25. The device of claim 24, wherein the spacing distance is determined by the flow rate range to be measured.
26. The device of claim 22, wherein the electrodes comprise an adhesion layer of tantalum and a metal layer disposed thereon.
27. The device of claim 23, wherein the metal layer is platinum.
28. The device of claim 22, wherein the electrodes comprise an outer body fabricated from a microporous material and an inner metal electrode.
29. The device of claim 28, wherein the microporous material is a porous glass or an ionomer material.
30. The device of claim 29, wherein the ionomer material is a cation-selective perfluorosulfonate ionomer.
31. A device for measuring fluid flow rates, comprising:
a substrate fabricated to define a microchannel system disposed thereon, the microchannel system, in part, comprising:
a flow channel;
at least three spaced-apart electrodes disposed along the fluid flow axis in the flow channel;
means for applying a voltage pulse to pairs of electrodes, to produce a variation in the composition of the fluid;
means for detecting the compositional variation; and
means for measuring flight time.
32. The device of claim 31, wherein said three spaced-apart electrodes are disposed in a channel having a length to hydrodynamic diameter ratio greater than 10.
33. The device of claim 31, wherein said three spaced-apart electrodes are spaced at unequal distances from each other.
34. The device of claim 32, wherein the spacing distance is determined by the flow rate range to be measured.
35. The device of claim 31, wherein said means for detecting is a conductivity sensor.
36. The device of claim 31, wherein the electrodes comprise an adhesion layer of tantalum and a metal layer disposed thereon.
37. The device of claim 36, wherein the metal layer is platinum.
38. The device of claim 32, wherein the electrodes comprise an outer body fabricated from a microporous material and an inner metal electrode.
39. The device of claim 38, wherein the microporous material is a porous glass or an ionomer material.
40. The device of claim 39, wherein the ionomer material is a cation-selective perfluorosulfonate ionomer.
Description
CROSS-REFERENCE TO RELATED APPLICATIONS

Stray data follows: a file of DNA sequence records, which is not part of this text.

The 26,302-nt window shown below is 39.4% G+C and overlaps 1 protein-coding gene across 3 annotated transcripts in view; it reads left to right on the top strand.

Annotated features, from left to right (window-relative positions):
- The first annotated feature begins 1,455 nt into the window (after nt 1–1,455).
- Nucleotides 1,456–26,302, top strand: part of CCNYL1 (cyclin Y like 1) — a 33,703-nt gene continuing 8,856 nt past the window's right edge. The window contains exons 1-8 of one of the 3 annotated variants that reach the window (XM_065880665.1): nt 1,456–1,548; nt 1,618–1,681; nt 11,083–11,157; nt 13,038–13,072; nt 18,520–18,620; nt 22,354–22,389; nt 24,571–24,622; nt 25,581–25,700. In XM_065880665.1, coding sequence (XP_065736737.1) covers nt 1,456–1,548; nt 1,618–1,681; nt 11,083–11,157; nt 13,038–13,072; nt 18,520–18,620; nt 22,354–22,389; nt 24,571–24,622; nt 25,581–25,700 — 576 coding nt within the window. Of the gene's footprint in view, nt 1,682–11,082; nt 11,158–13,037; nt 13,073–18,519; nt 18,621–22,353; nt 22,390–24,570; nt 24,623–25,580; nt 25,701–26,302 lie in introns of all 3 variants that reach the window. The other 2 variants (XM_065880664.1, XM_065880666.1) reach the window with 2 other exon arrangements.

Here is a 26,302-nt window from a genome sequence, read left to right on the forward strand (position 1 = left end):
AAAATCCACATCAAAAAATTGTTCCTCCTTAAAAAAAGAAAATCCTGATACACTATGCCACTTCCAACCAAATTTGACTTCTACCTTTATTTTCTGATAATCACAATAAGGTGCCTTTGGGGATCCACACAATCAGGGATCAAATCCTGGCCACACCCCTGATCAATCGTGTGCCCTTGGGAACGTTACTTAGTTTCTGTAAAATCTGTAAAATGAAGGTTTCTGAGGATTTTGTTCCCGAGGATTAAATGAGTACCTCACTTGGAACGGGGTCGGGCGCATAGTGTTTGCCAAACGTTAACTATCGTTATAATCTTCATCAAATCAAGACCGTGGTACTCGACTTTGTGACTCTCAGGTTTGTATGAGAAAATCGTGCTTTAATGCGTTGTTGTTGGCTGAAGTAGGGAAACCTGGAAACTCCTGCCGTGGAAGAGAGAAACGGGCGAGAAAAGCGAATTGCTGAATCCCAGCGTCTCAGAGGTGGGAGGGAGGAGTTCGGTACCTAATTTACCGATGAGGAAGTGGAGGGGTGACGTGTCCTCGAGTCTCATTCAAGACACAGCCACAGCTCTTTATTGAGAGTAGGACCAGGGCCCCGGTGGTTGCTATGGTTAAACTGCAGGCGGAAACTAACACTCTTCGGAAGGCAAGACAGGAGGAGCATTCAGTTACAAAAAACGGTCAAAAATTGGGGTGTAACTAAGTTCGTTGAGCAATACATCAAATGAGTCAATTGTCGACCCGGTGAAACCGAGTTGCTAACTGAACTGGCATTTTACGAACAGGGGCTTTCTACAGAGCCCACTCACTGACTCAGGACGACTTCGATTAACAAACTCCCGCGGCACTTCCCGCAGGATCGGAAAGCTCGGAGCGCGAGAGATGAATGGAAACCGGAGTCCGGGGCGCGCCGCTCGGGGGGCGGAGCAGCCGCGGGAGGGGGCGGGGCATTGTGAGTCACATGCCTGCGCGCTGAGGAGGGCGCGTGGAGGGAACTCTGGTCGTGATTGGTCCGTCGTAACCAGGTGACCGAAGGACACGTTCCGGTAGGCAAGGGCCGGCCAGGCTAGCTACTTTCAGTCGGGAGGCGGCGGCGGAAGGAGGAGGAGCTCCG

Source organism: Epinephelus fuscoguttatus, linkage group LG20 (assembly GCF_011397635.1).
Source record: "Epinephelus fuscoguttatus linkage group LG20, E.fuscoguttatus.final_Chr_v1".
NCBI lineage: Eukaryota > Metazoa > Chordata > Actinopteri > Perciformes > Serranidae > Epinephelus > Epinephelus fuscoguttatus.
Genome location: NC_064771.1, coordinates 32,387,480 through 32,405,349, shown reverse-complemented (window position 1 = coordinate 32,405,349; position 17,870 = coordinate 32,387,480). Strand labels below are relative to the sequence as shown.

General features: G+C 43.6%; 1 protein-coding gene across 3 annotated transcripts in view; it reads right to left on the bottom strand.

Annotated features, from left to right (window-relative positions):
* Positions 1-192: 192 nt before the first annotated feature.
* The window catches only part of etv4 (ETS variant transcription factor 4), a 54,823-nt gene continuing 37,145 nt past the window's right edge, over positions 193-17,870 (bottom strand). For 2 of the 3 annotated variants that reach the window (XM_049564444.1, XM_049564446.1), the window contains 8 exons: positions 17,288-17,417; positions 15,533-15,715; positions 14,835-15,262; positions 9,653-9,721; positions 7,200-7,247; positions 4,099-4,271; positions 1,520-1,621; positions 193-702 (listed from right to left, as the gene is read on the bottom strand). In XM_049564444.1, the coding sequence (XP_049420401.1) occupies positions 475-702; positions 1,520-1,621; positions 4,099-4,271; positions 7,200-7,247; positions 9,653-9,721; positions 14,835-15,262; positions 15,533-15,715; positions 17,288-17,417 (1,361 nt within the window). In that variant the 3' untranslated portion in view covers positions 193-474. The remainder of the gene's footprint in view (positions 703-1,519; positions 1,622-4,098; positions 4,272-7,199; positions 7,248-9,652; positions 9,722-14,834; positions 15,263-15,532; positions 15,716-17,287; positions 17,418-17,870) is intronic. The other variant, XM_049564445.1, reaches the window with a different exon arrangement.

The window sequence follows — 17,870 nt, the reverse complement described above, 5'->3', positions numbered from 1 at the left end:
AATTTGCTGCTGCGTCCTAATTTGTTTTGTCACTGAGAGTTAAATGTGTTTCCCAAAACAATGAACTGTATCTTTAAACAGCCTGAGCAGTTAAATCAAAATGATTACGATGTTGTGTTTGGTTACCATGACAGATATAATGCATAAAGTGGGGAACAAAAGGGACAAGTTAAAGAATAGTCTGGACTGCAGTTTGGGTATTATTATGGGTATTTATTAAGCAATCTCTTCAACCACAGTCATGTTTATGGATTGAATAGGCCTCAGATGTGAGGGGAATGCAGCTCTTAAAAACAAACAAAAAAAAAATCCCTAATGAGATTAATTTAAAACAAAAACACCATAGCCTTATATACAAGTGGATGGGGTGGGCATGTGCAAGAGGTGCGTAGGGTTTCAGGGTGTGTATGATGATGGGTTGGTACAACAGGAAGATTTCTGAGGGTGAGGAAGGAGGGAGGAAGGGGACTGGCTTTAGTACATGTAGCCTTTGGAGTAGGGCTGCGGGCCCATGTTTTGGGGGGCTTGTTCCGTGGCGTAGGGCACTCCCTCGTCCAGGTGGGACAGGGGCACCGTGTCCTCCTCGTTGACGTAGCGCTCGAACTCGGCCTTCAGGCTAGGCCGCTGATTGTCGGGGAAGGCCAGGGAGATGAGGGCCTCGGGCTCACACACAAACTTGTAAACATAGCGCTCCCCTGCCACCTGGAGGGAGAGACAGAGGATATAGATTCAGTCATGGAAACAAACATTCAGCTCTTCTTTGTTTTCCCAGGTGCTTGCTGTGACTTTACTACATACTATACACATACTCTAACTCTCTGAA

This application is a Continuation-in-Part of prior application Ser. No. 10/210,647, filed Jul. 31, 2002, now abandoned.

STATEMENT OF GOVERNMENT INTEREST

This invention was made with Government support under contract no. DE-AC04-94AL85000 awarded by the U.S. Department of Energy to Sandia Corporation. The Government has certain rights in the invention.

FIELD OF THE INVENTION

The present invention relates generally to a device, capable of operating at high pressure, for the detection of fluid flow rates over a wide range of flow rates (<1 nL/min to >10 μL/min) and particularly for measuring fluid flow rates in microfluidic devices.

BACKGROUND OF THE INVENTION

Numerous types of mass flow meters are generally available. Some are based on viscous drag, others employ the Venturi effect to measure a pressure drop, still others use positive displacement either rotary or linear. For low flow rates, local heating of a passing fluid and a variation in the resistance of a resistive element or the current/voltage required to maintain a constant temperature/current in the resistive element is conventionally used to determine fluid flow rate, wherein the fluid can be either a liquid or a gas. Rudent et al. in U.S. Pat. No. 6,354,150 “Sensor for a Capillary Tube of a Mass Flow Meter”, issued Mar. 12, 2002, describe a mass flow rate sensor based on the time-of-flight of a thermal pulse. The time-of-flight of a small volume of liquid is measured from an upstream position where the temperature is modified to a downstream detector. However, the thermal sensor requires specially insulated components to avoid thermal transients, which can be a disadvantage.

Wu and Sansen (Wu, J. and Sansen, W. Electrochemical time of flight flow sensor, Sensors and Actuators, 97, 68-74, Apr. 1, 2002) describe a time of flight flow sensor for measuring the flow rates of aqueous fluids in the range of 1-15 μL/min. The device uses an in situ electrochemically produced tracer to determine fluid flow rate and is comprised of two electrochemical cells integrated in the flow channel. An upstream electrochemical cell functions as an oxygen producer and a downstream electrochemical cell functions as an amperometric oxygen detector. Oxygen produced at the upstream cell by an electrochemical pulse is detected at the downstream amperometric cell and the flow rate is determined by the time difference between the two pulses. However, this device suffers from the limitation that it is unable to measure fluid flow rates less than about 1 μL/min (1000 nL/min) due to limitations of the oxygen sensor (ibid., p. 71).

SUMMARY OF THE INVENTION

The invention is directed generally to a device and method for measuring fluid flow rates that can range from less than 1 nL/min to greater than 10 μL/min, and particularly for measuring flow rates in microfluidic devices. The invention operates by producing localized compositional variations in the fluid at distinct locations along the flow axis. The time required for the compositional variation, or pulse, to be detected downstream from its point of creation is used to derive a flow rate. The pulse, comprising a narrow zone in the fluid whose composition is different from the mean composition of the fluid, can be created by electrochemical means, such as by electrolysis of a solvent, electrolysis of a dissolved species, or electrodialysis of a dissolved ionic species.